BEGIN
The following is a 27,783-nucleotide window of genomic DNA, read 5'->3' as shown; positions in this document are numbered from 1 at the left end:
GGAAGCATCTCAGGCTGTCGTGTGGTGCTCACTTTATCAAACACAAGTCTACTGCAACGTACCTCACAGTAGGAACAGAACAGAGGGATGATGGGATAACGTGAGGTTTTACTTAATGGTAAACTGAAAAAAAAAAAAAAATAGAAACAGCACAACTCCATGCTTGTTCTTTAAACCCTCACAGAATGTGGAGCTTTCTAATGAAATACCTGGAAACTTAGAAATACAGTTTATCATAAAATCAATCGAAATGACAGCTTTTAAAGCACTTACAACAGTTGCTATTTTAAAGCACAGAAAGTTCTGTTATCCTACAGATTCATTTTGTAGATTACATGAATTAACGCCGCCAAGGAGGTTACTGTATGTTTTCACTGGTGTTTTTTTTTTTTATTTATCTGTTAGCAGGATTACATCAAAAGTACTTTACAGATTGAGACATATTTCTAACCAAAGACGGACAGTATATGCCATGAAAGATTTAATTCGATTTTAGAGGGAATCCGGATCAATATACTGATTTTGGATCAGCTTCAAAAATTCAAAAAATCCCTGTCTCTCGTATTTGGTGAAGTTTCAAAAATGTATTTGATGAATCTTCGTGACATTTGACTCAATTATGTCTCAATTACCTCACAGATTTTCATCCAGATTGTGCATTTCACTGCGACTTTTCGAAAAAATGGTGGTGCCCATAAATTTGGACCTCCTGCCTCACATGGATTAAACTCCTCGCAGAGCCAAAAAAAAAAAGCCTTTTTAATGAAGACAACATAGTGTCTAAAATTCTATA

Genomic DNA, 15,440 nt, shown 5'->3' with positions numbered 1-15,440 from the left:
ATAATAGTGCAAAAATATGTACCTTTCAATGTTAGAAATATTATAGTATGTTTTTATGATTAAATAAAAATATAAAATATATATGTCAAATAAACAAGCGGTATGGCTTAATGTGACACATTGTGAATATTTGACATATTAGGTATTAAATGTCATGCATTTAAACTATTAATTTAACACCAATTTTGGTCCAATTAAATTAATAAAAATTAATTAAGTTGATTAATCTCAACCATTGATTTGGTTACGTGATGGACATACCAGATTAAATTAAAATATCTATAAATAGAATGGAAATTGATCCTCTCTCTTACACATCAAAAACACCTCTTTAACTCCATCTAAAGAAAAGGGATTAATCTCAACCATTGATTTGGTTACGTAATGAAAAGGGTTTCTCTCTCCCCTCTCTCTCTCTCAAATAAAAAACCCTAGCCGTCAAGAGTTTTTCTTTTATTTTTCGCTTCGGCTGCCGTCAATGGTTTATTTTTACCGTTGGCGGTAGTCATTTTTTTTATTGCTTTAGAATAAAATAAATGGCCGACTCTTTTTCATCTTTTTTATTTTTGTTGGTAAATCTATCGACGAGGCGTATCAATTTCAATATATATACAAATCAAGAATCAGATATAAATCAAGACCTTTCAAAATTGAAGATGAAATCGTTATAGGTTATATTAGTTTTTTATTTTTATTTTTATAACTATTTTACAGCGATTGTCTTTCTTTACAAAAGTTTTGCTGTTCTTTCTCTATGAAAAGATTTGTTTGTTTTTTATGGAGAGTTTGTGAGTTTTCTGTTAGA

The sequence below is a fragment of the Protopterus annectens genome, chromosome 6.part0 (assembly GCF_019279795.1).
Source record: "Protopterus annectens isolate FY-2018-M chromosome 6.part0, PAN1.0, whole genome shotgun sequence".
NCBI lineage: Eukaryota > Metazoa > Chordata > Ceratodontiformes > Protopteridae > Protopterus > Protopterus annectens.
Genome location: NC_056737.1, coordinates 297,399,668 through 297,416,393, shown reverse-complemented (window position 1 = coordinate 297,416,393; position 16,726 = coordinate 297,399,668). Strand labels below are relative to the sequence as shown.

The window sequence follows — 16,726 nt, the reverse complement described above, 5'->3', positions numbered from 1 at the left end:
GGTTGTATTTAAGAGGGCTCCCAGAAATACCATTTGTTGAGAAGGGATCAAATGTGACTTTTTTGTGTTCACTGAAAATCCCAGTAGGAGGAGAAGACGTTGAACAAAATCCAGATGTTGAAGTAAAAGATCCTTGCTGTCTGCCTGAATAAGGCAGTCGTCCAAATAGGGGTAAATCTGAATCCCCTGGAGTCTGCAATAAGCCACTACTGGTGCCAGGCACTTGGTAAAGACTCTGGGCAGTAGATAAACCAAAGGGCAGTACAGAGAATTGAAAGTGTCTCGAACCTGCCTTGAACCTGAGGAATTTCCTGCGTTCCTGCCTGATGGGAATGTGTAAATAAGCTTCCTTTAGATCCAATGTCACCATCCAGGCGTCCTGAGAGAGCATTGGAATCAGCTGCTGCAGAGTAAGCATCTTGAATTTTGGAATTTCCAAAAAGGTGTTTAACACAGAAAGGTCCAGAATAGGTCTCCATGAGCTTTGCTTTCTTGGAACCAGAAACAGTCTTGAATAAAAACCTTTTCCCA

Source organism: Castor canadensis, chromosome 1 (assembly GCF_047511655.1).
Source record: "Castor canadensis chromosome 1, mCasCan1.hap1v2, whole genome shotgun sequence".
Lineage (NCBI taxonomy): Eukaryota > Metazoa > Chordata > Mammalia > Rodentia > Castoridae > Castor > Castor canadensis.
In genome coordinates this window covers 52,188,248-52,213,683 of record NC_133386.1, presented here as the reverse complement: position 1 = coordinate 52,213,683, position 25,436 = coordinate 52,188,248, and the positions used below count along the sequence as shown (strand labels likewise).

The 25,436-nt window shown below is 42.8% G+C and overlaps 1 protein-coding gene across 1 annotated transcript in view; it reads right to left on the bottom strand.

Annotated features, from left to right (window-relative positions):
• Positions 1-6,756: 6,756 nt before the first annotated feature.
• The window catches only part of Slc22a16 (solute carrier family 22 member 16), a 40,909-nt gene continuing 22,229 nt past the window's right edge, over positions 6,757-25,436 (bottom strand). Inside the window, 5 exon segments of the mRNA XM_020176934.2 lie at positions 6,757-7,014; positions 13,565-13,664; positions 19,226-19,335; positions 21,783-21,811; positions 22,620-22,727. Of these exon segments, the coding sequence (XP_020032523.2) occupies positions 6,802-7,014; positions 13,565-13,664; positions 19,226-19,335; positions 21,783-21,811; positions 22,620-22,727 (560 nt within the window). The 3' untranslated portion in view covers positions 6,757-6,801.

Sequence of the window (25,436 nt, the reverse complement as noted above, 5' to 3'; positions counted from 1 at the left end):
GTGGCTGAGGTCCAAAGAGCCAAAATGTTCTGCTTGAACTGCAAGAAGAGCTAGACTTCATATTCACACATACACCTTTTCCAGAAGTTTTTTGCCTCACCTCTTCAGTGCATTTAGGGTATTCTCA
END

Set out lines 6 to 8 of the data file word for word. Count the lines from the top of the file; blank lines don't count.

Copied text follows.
Source record: "Protopterus annectens isolate FY-2018-M chromosome 6.part0, PAN1.0, whole genome shotgun sequence".
NCBI lineage: Eukaryota > Metazoa > Chordata > Ceratodontiformes > Protopteridae > Protopterus > Protopterus annectens.
Genome location: NC_056737.1, coordinates 297,399,668 through 297,416,393, shown reverse-complemented (window position 1 = coordinate 297,416,393; position 16,726 = coordinate 297,399,668). Strand labels below are relative to the sequence as shown.